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Babygirl Lets the Humanity Sneak In 

The rising duo follow their gut instincts to create timeless pieces of pristine indie-pop.

by Ben Boddez

Photo by Becca Hamel

A social media caption previewing Toronto indie-pop duo Babygirl’s most recent single, “Sore Eyes,” notes that the track is “for fans of falling in love.” The band’s vulnerable vocal delivery, open-hearted lyrics and overarching sense of nervous excitement certainly fits that role well, but any of those aforementioned fans also know that there’s often a lot of unrequited longing, heart-wrenching rejections and lingering feelings to power through before you get there. That part is where Babygirl’s music becomes truly affecting.

Composed of vocalist Kiki Frances and guitarist Cameron Bright, the two bonded while attending music school at Toronto’s Humber College as vocal majors. Both harboured desires to break out and write pop songs for some of music’s biggest stars. The pair’s proclivity towards a clever lyrical twist extends far outside of their own genre – they became fast friends after Frances commented on Bright’s Lil Wayne shirt.

“At first we were very casual acquaintances,” says Frances. “But when we started having real conversations with each other, we connected really quickly. It became clear that we were on the same page about a lot of things musically.”

“It was like, ‘Oh shit, we’re definitely meant to work together,’” adds Bright. “There’s a creative and an ideological chemistry here.”

“There’s a creative and an ideological chemistry here.”

Mentioned in the same breath as acts like Ice Spice, Tems, and NewJeans on a recent list of 2023 rising stars published by Consequence of Sound, the slow build of singles leading up to the release of their fourth EP and the kind of potent lyricism about lost and found love that could connect deeply with any listener has them building the kind of fanbase that’s ready to send them into the stratosphere. And while they initially followed the gospel of Swedish pop savant Max Martin, they’re now doing it on their own terms after learning that their deepest songwriting desires didn’t fit snugly in a top 40 space.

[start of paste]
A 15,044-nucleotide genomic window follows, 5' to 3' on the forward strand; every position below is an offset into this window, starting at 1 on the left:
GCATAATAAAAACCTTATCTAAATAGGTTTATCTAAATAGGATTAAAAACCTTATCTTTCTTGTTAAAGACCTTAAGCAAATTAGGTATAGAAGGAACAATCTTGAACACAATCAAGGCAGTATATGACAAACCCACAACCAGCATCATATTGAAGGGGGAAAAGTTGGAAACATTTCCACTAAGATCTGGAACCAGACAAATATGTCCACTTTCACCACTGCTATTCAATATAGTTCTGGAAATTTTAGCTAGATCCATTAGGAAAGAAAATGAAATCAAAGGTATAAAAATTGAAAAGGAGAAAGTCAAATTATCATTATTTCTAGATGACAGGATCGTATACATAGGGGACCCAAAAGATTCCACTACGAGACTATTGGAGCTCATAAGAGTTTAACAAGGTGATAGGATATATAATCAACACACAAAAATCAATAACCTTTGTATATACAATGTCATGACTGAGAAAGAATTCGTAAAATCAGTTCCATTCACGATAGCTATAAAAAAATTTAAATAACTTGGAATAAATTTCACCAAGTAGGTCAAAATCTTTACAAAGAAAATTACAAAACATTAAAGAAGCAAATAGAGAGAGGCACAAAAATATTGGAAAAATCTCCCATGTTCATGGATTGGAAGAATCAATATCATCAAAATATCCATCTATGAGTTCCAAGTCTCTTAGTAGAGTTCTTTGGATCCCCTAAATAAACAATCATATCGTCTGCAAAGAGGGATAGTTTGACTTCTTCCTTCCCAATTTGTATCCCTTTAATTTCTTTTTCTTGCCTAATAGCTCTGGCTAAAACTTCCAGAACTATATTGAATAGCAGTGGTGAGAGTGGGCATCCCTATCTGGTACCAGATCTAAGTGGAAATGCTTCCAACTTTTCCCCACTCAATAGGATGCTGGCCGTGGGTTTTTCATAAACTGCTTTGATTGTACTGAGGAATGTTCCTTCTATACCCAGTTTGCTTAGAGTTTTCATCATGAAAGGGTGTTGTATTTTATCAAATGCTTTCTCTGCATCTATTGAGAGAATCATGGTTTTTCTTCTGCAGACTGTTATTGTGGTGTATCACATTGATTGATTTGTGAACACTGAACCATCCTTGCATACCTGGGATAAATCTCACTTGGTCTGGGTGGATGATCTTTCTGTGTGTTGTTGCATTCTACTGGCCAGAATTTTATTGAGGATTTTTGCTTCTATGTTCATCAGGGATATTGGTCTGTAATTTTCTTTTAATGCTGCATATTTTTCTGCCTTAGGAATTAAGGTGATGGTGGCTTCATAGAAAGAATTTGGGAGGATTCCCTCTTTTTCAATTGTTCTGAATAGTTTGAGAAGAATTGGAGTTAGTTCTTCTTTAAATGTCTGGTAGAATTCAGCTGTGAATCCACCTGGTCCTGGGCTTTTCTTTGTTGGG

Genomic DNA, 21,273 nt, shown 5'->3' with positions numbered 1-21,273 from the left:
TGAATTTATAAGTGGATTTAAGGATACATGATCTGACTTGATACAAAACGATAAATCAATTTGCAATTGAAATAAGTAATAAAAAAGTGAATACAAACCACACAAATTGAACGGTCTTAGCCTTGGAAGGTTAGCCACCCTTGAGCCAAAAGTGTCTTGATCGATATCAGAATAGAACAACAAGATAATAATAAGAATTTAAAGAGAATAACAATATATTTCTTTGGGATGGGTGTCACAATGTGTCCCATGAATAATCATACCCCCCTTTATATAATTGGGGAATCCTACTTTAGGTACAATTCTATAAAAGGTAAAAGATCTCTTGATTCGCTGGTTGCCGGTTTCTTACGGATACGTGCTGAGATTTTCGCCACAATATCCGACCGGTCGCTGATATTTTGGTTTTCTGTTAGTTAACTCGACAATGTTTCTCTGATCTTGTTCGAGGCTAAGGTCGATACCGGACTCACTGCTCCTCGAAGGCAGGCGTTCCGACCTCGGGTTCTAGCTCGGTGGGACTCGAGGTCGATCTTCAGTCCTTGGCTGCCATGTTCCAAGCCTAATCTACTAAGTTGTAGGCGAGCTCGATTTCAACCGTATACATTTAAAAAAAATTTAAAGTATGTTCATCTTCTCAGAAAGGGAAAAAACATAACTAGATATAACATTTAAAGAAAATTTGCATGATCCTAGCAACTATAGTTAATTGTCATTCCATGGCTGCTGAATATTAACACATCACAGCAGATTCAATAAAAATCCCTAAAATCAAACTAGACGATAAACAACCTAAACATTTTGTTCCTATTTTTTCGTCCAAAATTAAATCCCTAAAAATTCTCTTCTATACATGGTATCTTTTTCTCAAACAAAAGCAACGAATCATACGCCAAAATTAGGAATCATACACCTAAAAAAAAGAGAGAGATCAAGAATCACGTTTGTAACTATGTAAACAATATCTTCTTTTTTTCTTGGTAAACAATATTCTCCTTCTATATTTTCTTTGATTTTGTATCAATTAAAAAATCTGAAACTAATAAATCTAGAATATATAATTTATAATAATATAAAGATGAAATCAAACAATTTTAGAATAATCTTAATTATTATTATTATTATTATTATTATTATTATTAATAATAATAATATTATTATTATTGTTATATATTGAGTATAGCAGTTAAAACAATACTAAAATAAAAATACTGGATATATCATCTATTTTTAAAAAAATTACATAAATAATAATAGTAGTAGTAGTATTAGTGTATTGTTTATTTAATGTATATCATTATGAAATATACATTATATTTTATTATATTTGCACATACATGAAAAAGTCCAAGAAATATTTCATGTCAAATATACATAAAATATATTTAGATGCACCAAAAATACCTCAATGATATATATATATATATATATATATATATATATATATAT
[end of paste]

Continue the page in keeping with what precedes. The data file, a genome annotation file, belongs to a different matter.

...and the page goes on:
“We certainly still try and have some Max Martin rules come in from time to time, but I think that for Babygirl, it’s kind of a gut feeling of things that feel like they’re ours,” says Frances, as Bright jumps in to finish her sentences. “’Starlight’ is our first foray into a drum and bass-inflected thing, but it’s still clearly an indie-rock record,” he says. “If we’re touching on anything that’s outside of the Babygirl playbook, we make sure to put in some really obvious Babygirl-type elements. We have to make the guitars as Babygirl as possible.”